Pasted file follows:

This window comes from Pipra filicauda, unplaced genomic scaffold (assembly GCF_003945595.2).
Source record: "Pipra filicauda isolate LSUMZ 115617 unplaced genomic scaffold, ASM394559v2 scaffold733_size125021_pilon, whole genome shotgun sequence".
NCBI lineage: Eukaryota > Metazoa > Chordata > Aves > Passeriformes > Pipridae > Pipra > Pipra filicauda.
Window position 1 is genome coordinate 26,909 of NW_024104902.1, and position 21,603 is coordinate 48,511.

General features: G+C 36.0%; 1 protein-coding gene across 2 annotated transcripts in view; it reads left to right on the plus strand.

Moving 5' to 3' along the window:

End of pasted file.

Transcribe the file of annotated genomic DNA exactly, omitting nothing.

This window comes from Pipra filicauda, unplaced genomic scaffold (assembly GCF_003945595.2).
Source record: "Pipra filicauda isolate LSUMZ 115617 unplaced genomic scaffold, ASM394559v2 scaffold733_size125021_pilon, whole genome shotgun sequence".
NCBI lineage: Eukaryota > Metazoa > Chordata > Aves > Passeriformes > Pipridae > Pipra > Pipra filicauda.
Window position 1 is genome coordinate 26,909 of NW_024104902.1, and position 21,603 is coordinate 48,511.

General features: G+C 36.0%; 1 protein-coding gene across 2 annotated transcripts in view; it reads left to right on the plus strand.

Moving 5' to 3' along the window: